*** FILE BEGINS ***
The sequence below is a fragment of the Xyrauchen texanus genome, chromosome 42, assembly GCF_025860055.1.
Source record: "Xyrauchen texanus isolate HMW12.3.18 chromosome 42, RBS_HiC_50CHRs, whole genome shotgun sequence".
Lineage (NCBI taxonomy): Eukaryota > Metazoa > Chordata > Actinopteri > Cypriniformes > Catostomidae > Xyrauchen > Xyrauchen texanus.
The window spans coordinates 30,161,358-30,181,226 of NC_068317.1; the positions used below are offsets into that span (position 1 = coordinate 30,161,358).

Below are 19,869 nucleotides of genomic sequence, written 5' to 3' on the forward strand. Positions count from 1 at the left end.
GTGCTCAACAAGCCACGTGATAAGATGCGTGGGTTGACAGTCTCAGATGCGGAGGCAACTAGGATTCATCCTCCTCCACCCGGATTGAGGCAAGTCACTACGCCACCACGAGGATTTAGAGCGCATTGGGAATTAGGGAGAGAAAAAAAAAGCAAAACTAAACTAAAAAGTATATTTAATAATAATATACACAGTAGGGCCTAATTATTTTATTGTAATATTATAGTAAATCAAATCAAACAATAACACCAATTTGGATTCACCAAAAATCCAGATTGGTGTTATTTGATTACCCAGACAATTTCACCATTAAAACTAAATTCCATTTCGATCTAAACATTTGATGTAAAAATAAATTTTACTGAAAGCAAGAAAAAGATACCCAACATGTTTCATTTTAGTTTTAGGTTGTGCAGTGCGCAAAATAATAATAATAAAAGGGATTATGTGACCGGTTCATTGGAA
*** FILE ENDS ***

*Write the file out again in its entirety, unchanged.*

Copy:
The sequence below is a fragment of the Xyrauchen texanus genome, chromosome 42, assembly GCF_025860055.1.
Source record: "Xyrauchen texanus isolate HMW12.3.18 chromosome 42, RBS_HiC_50CHRs, whole genome shotgun sequence".
Lineage (NCBI taxonomy): Eukaryota > Metazoa > Chordata > Actinopteri > Cypriniformes > Catostomidae > Xyrauchen > Xyrauchen texanus.
The window spans coordinates 30,161,358-30,181,226 of NC_068317.1; the positions used below are offsets into that span (position 1 = coordinate 30,161,358).

Below are 19,869 nucleotides of genomic sequence, written 5' to 3' on the forward strand. Positions count from 1 at the left end.
GTGCTCAACAAGCCACGTGATAAGATGCGTGGGTTGACAGTCTCAGATGCGGAGGCAACTAGGATTCATCCTCCTCCACCCGGATTGAGGCAAGTCACTACGCCACCACGAGGATTTAGAGCGCATTGGGAATTAGGGAGAGAAAAAAAAAGCAAAACTAAACTAAAAAGTATATTTAATAATAATATACACAGTAGGGCCTAATTATTTTATTGTAATATTATAGTAAATCAAATCAAACAATAACACCAATTTGGATTCACCAAAAATCCAGATTGGTGTTATTTGATTACCCAGACAATTTCACCATTAAAACTAAATTCCATTTCGATCTAAACATTTGATGTAAAAATAAATTTTACTGAAAGCAAGAAAAAGATACCCAACATGTTTCATTTTAGTTTTAGGTTGTGCAGTGCGCAAAATAATAATAATAAAAGGGATTATGTGACCGGTTCATTGGAA